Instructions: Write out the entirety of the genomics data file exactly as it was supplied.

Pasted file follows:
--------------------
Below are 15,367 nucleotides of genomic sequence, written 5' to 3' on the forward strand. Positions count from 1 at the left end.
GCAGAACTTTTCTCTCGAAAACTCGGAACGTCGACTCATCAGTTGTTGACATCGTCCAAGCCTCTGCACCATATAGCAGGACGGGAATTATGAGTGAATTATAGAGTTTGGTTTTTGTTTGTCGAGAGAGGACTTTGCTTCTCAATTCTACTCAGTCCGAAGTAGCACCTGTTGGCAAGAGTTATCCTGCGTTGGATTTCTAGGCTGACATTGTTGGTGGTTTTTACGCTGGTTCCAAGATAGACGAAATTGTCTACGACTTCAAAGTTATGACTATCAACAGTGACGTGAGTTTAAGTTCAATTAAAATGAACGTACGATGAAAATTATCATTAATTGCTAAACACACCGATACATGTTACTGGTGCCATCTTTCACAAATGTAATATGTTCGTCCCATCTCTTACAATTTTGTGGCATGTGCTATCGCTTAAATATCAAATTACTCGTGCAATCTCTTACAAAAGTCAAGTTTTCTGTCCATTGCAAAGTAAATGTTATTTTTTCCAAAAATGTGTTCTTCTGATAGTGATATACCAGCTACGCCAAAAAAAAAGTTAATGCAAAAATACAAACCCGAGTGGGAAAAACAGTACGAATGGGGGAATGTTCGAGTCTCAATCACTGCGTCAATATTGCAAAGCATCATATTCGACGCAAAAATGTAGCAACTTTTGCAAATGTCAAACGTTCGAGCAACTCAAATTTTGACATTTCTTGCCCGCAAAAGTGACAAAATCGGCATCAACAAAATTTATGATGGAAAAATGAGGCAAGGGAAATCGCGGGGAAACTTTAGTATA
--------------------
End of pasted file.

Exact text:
Below are 15,367 nucleotides of genomic sequence, written 5' to 3' on the forward strand. Positions count from 1 at the left end.
GCAGAACTTTTCTCTCGAAAACTCGGAACGTCGACTCATCAGTTGTTGACATCGTCCAAGCCTCTGCACCATATAGCAGGACGGGAATTATGAGTGAATTATAGAGTTTGGTTTTTGTTTGTCGAGAGAGGACTTTGCTTCTCAATTCTACTCAGTCCGAAGTAGCACCTGTTGGCAAGAGTTATCCTGCGTTGGATTTCTAGGCTGACATTGTTGGTGGTTTTTACGCTGGTTCCAAGATAGACGAAATTGTCTACGACTTCAAAGTTATGACTATCAACAGTGACGTGAGTTTAAGTTCAATTAAAATGAACGTACGATGAAAATTATCATTAATTGCTAAACACACCGATACATGTTACTGGTGCCATCTTTCACAAATGTAATATGTTCGTCCCATCTCTTACAATTTTGTGGCATGTGCTATCGCTTAAATATCAAATTACTCGTGCAATCTCTTACAAAAGTCAAGTTTTCTGTCCATTGCAAAGTAAATGTTATTTTTTCCAAAAATGTGTTCTTCTGATAGTGATATACCAGCTACGCCAAAAAAAAAGTTAATGCAAAAATACAAACCCGAGTGGGAAAAACAGTACGAATGGGGGAATGTTCGAGTCTCAATCACTGCGTCAATATTGCAAAGCATCATATTCGACGCAAAAATGTAGCAACTTTTGCAAATGTCAAACGTTCGAGCAACTCAAATTTTGACATTTCTTGCCCGCAAAAGTGACAAAATCGGCATCAACAAAATTTATGATGGAAAAATGAGGCAAGGGAAATCGCGGGGAAACTTTAGTATA